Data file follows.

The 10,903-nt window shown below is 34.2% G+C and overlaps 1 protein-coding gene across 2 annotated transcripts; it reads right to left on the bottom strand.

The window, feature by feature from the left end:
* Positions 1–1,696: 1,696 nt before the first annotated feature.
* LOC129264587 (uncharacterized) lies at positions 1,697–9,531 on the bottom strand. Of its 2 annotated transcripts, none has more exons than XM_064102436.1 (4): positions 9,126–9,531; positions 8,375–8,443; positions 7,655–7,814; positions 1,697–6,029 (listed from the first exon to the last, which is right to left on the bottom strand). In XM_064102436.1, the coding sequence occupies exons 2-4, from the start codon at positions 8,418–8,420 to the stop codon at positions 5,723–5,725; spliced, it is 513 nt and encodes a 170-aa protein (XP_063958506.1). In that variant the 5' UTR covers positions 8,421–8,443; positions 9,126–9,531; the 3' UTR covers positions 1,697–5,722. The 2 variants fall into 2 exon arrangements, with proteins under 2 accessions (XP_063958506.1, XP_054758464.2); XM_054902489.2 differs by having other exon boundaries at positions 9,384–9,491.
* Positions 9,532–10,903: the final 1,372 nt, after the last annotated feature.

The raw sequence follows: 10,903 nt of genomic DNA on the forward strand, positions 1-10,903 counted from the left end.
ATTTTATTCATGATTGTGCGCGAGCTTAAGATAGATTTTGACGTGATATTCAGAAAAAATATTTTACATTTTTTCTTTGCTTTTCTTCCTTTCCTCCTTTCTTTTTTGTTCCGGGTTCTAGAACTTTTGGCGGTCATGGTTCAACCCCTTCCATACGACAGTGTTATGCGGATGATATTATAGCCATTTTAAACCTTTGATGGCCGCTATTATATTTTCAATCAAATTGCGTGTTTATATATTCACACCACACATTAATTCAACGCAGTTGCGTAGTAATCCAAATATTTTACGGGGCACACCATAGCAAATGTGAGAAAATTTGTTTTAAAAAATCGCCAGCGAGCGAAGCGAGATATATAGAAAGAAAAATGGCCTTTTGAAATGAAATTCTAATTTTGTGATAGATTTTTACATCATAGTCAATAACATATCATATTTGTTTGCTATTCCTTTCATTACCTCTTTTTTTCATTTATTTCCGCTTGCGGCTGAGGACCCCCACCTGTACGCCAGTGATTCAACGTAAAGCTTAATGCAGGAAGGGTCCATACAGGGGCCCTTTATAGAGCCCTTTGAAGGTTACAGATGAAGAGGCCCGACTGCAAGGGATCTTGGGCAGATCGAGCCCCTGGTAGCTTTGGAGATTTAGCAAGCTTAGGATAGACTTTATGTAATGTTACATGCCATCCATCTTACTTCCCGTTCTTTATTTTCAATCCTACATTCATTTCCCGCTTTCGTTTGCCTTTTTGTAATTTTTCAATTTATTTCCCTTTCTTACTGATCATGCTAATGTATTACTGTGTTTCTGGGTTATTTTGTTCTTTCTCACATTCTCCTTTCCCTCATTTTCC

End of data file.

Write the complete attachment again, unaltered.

The 10,903-nt window shown below is 34.2% G+C and overlaps 1 protein-coding gene across 2 annotated transcripts; it reads right to left on the bottom strand.

The window, feature by feature from the left end:
* Positions 1–1,696: 1,696 nt before the first annotated feature.
* LOC129264587 (uncharacterized) lies at positions 1,697–9,531 on the bottom strand. Of its 2 annotated transcripts, none has more exons than XM_064102436.1 (4): positions 9,126–9,531; positions 8,375–8,443; positions 7,655–7,814; positions 1,697–6,029 (listed from the first exon to the last, which is right to left on the bottom strand). In XM_064102436.1, the coding sequence occupies exons 2-4, from the start codon at positions 8,418–8,420 to the stop codon at positions 5,723–5,725; spliced, it is 513 nt and encodes a 170-aa protein (XP_063958506.1). In that variant the 5' UTR covers positions 8,421–8,443; positions 9,126–9,531; the 3' UTR covers positions 1,697–5,722. The 2 variants fall into 2 exon arrangements, with proteins under 2 accessions (XP_063958506.1, XP_054758464.2); XM_054902489.2 differs by having other exon boundaries at positions 9,384–9,491.
* Positions 9,532–10,903: the final 1,372 nt, after the last annotated feature.

The raw sequence follows: 10,903 nt of genomic DNA on the forward strand, positions 1-10,903 counted from the left end.
ATTTTATTCATGATTGTGCGCGAGCTTAAGATAGATTTTGACGTGATATTCAGAAAAAATATTTTACATTTTTTCTTTGCTTTTCTTCCTTTCCTCCTTTCTTTTTTGTTCCGGGTTCTAGAACTTTTGGCGGTCATGGTTCAACCCCTTCCATACGACAGTGTTATGCGGATGATATTATAGCCATTTTAAACCTTTGATGGCCGCTATTATATTTTCAATCAAATTGCGTGTTTATATATTCACACCACACATTAATTCAACGCAGTTGCGTAGTAATCCAAATATTTTACGGGGCACACCATAGCAAATGTGAGAAAATTTGTTTTAAAAAATCGCCAGCGAGCGAAGCGAGATATATAGAAAGAAAAATGGCCTTTTGAAATGAAATTCTAATTTTGTGATAGATTTTTACATCATAGTCAATAACATATCATATTTGTTTGCTATTCCTTTCATTACCTCTTTTTTTCATTTATTTCCGCTTGCGGCTGAGGACCCCCACCTGTACGCCAGTGATTCAACGTAAAGCTTAATGCAGGAAGGGTCCATACAGGGGCCCTTTATAGAGCCCTTTGAAGGTTACAGATGAAGAGGCCCGACTGCAAGGGATCTTGGGCAGATCGAGCCCCTGGTAGCTTTGGAGATTTAGCAAGCTTAGGATAGACTTTATGTAATGTTACATGCCATCCATCTTACTTCCCGTTCTTTATTTTCAATCCTACATTCATTTCCCGCTTTCGTTTGCCTTTTTGTAATTTTTCAATTTATTTCCCTTTCTTACTGATCATGCTAATGTATTACTGTGTTTCTGGGTTATTTTGTTCTTTCTCACATTCTCCTTTCCCTCATTTTCC